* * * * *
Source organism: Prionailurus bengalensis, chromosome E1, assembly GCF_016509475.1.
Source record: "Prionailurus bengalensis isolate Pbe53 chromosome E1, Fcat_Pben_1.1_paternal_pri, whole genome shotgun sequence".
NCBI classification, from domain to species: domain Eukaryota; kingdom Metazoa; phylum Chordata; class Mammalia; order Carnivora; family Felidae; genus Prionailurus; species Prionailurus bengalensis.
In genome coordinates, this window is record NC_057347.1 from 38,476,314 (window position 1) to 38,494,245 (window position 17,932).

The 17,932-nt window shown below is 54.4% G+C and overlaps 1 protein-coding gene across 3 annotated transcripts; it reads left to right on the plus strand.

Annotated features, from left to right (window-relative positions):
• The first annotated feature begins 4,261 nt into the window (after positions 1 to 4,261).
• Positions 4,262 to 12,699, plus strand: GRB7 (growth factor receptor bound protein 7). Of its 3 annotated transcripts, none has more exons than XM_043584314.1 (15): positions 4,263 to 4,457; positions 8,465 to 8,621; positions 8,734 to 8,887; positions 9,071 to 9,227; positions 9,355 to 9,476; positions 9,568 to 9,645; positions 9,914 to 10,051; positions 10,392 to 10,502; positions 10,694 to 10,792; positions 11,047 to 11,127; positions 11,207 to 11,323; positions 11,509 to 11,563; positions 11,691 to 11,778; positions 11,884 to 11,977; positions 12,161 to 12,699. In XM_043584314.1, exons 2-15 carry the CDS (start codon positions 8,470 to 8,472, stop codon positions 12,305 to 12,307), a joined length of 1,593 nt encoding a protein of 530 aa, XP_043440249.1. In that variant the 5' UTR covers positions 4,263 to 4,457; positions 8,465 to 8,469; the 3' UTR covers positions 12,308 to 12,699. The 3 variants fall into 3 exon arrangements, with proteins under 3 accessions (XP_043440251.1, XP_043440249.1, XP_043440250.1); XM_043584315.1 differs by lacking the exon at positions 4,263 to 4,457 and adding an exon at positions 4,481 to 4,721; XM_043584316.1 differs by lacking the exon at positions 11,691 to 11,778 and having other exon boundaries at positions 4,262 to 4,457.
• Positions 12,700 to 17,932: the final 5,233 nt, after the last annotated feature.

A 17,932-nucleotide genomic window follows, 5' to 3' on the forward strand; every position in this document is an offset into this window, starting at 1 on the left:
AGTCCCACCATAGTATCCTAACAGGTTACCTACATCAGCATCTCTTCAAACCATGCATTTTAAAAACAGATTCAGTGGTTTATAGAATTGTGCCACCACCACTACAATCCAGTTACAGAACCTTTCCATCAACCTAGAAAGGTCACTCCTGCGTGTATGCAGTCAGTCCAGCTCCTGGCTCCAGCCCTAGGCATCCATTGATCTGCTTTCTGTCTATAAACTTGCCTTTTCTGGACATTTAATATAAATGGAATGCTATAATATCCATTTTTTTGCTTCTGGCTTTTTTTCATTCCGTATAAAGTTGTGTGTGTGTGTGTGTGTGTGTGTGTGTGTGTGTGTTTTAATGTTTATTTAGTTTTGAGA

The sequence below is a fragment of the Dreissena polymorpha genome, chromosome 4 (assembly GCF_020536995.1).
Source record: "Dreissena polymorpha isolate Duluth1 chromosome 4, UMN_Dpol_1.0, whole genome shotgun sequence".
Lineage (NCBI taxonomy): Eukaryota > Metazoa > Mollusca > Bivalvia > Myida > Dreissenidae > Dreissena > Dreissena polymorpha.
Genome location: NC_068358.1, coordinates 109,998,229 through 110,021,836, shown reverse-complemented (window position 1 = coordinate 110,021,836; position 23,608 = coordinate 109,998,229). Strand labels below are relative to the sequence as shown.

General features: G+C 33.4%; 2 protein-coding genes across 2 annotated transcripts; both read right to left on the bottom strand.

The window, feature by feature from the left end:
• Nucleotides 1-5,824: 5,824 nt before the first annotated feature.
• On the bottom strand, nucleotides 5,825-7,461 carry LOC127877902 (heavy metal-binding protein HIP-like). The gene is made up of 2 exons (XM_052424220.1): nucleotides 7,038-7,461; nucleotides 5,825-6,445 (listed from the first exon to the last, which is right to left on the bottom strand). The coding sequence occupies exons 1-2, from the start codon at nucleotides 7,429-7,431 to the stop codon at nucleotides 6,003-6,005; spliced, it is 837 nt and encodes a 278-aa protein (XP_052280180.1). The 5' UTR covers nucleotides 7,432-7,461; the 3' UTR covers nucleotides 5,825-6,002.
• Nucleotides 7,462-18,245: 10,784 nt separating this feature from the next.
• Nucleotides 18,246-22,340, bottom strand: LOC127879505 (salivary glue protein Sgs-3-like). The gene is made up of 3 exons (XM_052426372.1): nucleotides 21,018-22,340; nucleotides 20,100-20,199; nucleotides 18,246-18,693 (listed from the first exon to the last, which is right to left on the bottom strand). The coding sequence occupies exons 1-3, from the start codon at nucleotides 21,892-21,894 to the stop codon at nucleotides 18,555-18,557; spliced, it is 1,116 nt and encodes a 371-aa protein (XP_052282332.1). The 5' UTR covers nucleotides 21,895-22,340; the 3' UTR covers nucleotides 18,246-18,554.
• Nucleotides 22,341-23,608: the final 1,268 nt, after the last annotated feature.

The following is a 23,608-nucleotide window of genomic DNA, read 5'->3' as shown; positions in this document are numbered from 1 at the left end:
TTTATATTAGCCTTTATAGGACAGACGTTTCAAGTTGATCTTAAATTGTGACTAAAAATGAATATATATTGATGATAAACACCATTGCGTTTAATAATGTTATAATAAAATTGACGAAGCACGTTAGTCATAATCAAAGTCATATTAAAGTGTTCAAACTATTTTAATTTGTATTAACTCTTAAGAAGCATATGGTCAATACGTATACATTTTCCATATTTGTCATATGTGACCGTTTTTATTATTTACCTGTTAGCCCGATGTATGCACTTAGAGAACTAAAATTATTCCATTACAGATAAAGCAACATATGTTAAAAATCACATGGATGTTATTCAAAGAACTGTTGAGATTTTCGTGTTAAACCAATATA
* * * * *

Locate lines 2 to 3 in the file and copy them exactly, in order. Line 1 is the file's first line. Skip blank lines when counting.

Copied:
Source record: "Prionailurus bengalensis isolate Pbe53 chromosome E1, Fcat_Pben_1.1_paternal_pri, whole genome shotgun sequence".
NCBI classification, from domain to species: domain Eukaryota; kingdom Metazoa; phylum Chordata; class Mammalia; order Carnivora; family Felidae; genus Prionailurus; species Prionailurus bengalensis.